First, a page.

Public transport in Johannesburg

Two men leave the bus at the station

With population and visitor numbers constantly rising, the challenge currently facing the world’s major cities is to develop effective public transport systems. Johannesburg has tackled this problem in collaboration with GIZ IS.

Title: Bus Rapid Transit System Johannesburg (BRT)
Commissioned by: Johannesburg City Council
Financier: KfW Entwicklungsbank
Country: South Africa
Overall term: April 2008 to March 2011
Project volume: EUR 2 million

As in most cities around the world, the population of Johannesburg is rising steadily. Although there have been investments on a massive scale, the road infrastructure has been unable to keep pace with this growth. These transport problems were felt most keenly by the poorer sections of the population living on the periphery. They were dependent on the many privately operated minibus taxis, many of which were old, unroadworthy and unreliable.

By 2013 an effective and affordable local public transport system with a network length of 122 km is to go into operation in Johannesburg to help relieve the traffic situation and reduce air pollution.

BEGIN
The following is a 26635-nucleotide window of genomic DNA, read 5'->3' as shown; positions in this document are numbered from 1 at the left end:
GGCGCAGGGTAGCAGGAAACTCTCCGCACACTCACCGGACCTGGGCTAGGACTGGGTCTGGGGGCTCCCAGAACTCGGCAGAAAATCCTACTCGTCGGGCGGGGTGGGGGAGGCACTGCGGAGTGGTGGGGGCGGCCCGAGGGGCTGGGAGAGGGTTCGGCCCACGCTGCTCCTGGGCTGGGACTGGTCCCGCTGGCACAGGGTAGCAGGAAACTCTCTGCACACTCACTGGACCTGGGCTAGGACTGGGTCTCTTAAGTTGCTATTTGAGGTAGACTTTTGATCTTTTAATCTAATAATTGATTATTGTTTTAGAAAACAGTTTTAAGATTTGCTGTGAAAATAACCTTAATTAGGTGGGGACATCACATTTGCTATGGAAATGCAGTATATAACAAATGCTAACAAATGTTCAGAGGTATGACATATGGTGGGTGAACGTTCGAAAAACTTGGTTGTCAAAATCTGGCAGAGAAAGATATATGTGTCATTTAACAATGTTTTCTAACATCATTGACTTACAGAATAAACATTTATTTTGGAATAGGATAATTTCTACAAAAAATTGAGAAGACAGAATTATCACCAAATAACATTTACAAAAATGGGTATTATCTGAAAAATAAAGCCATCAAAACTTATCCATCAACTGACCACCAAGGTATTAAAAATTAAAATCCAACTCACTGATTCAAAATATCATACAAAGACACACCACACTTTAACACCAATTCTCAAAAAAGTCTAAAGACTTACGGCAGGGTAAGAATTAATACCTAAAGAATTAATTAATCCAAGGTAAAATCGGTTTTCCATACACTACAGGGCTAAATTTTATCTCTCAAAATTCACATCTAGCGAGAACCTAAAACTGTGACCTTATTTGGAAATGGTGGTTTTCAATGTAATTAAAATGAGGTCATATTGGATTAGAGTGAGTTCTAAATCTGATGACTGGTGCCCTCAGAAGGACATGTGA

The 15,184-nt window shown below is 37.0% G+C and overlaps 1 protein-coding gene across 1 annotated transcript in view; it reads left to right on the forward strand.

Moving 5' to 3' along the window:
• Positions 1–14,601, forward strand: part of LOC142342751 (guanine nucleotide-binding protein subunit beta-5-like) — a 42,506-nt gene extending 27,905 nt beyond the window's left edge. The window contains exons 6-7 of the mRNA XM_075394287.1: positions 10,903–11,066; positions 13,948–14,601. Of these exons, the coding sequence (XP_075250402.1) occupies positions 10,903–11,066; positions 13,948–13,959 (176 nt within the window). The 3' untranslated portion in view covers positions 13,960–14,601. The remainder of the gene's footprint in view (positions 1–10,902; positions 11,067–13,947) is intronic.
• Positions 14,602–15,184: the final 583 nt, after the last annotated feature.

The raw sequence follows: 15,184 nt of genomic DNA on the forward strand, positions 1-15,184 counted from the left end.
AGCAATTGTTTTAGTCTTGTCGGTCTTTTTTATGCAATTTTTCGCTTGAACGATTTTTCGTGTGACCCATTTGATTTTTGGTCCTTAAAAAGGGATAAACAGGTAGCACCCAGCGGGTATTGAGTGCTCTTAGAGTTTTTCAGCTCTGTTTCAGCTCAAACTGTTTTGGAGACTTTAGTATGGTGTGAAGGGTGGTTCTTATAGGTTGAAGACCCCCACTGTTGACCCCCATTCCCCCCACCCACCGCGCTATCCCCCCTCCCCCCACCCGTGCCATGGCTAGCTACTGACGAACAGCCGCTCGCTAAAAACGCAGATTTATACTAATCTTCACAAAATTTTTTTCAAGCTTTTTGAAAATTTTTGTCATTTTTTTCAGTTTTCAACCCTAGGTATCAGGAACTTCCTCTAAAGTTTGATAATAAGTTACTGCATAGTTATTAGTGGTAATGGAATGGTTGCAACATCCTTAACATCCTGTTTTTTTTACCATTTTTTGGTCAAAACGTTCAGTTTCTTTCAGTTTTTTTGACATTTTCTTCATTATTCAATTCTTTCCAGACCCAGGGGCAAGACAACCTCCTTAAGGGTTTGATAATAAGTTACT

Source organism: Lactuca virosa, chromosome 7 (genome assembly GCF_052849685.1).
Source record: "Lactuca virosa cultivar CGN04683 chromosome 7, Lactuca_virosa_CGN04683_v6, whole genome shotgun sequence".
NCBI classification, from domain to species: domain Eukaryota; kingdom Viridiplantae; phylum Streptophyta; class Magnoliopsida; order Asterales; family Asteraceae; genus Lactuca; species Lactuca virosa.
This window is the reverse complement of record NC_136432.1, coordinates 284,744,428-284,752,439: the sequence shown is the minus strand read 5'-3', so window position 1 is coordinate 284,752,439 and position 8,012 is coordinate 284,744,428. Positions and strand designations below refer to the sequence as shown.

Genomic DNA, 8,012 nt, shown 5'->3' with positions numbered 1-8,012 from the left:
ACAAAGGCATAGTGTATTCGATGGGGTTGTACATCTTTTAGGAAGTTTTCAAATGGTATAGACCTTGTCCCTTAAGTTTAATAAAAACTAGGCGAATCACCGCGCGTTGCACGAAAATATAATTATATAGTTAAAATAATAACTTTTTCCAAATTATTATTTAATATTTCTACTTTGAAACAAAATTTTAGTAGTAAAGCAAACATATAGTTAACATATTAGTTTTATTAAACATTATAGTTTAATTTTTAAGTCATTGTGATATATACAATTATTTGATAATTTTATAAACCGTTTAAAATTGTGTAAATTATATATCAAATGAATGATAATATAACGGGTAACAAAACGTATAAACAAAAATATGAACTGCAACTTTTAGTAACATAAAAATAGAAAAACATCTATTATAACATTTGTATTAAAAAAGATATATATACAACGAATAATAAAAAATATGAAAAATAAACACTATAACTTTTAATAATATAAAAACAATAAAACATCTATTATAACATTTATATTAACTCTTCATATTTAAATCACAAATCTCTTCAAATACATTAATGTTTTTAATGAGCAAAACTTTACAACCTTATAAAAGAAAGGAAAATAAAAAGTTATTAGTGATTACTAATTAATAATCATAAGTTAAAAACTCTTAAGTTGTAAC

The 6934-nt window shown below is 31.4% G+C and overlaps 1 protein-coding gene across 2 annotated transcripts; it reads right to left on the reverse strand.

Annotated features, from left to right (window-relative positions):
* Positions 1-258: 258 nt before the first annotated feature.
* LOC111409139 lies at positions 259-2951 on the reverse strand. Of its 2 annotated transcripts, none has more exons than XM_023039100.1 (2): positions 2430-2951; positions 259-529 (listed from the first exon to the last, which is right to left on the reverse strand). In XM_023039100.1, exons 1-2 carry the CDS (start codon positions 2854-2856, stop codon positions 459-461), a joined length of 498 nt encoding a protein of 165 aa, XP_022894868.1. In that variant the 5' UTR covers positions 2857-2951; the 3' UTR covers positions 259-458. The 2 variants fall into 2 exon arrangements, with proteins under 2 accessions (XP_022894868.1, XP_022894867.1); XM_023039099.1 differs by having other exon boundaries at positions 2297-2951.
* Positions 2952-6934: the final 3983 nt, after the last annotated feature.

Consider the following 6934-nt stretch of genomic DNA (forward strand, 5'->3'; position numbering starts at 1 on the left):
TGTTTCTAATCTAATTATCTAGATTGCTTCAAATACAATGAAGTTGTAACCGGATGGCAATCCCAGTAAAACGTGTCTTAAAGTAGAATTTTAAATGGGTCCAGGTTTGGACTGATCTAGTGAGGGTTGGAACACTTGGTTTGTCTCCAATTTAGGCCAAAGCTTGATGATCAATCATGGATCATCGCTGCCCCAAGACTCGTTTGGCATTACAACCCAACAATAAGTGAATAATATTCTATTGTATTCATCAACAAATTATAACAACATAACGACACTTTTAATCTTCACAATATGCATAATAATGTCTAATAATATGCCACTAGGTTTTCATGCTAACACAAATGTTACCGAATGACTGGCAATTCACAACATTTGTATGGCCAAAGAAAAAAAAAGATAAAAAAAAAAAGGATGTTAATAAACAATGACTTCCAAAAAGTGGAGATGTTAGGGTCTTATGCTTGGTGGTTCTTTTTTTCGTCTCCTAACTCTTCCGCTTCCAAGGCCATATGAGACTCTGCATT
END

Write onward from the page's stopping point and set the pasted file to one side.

GIZ IS advised the City of Johannesburg from 2008 to 2011 on planning and building an effec-tive and affordable public Bus Rapid Transit System (BRT). They also developed a financing model and network details and provided training to those responsible for the project and future staff.


  • Capacity development and training measures for the introduction and subsequent operation of the BRT system,
  • project planning of the BRT system (routes, number, size and location of bus stations),
  • support with drafting tender documents and contracts with bus and station operators,
  • advising on measuring and maximising the positive environmental impacts,
  • advising on all finance issues (financing, fares, fees for bus operators).


Results achieved so far

  • In August 2009 the first service route between Soweto and the city centre was launched,
  • with 40 buses serving 27 stops along a 25.5 km stretch. By May 2010 several feeder routes had been built and the number of buses increased to 143,
  • enabling 2010 Football World Cup fans to reach the two venues comfortably, quickly and in safety.
  • In total, 70,000 passengers currently use the service every day. Since journey costs have been reduced by 50 per cent, the new Bus Rapid Transit system benefits poorer people in particular.
  • 1120 permanent jobs have been created.
  • BRT is the City of Johannesburg’s biggest ever investment towards significantly reducing CO2 emissions.
  • This state-of-the-art bus system is the only one of its kind on the African continent and is currently attracting interest from specialist visitors and journalists from all over the world.


Daniel Passon